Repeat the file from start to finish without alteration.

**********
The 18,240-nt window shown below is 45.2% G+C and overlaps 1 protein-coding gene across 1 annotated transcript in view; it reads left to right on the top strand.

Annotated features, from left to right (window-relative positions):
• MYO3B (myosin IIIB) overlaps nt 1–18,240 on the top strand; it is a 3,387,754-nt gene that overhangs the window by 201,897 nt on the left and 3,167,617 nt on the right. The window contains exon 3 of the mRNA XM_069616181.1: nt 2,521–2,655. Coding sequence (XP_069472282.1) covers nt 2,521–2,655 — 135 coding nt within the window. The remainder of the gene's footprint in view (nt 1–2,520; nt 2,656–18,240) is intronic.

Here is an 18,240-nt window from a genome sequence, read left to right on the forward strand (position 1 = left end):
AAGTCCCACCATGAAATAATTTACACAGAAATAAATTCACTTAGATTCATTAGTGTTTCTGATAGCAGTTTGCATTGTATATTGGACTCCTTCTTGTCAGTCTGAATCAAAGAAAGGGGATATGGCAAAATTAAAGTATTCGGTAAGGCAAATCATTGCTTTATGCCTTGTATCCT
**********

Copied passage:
The 18,240-nt window shown below is 45.2% G+C and overlaps 1 protein-coding gene across 1 annotated transcript in view; it reads left to right on the top strand.

Annotated features, from left to right (window-relative positions):
• MYO3B (myosin IIIB) overlaps nt 1–18,240 on the top strand; it is a 3,387,754-nt gene that overhangs the window by 201,897 nt on the left and 3,167,617 nt on the right. The window contains exon 3 of the mRNA XM_069616181.1: nt 2,521–2,655. Coding sequence (XP_069472282.1) covers nt 2,521–2,655 — 135 coding nt within the window. The remainder of the gene's footprint in view (nt 1–2,520; nt 2,656–18,240) is intronic.

Here is an 18,240-nt window from a genome sequence, read left to right on the forward strand (position 1 = left end):
AAGTCCCACCATGAAATAATTTACACAGAAATAAATTCACTTAGATTCATTAGTGTTTCTGATAGCAGTTTGCATTGTATATTGGACTCCTTCTTGTCAGTCTGAATCAAAGAAAGGGGATATGGCAAAATTAAAGTATTCGGTAAGGCAAATCATTGCTTTATGCCTTGTATCCT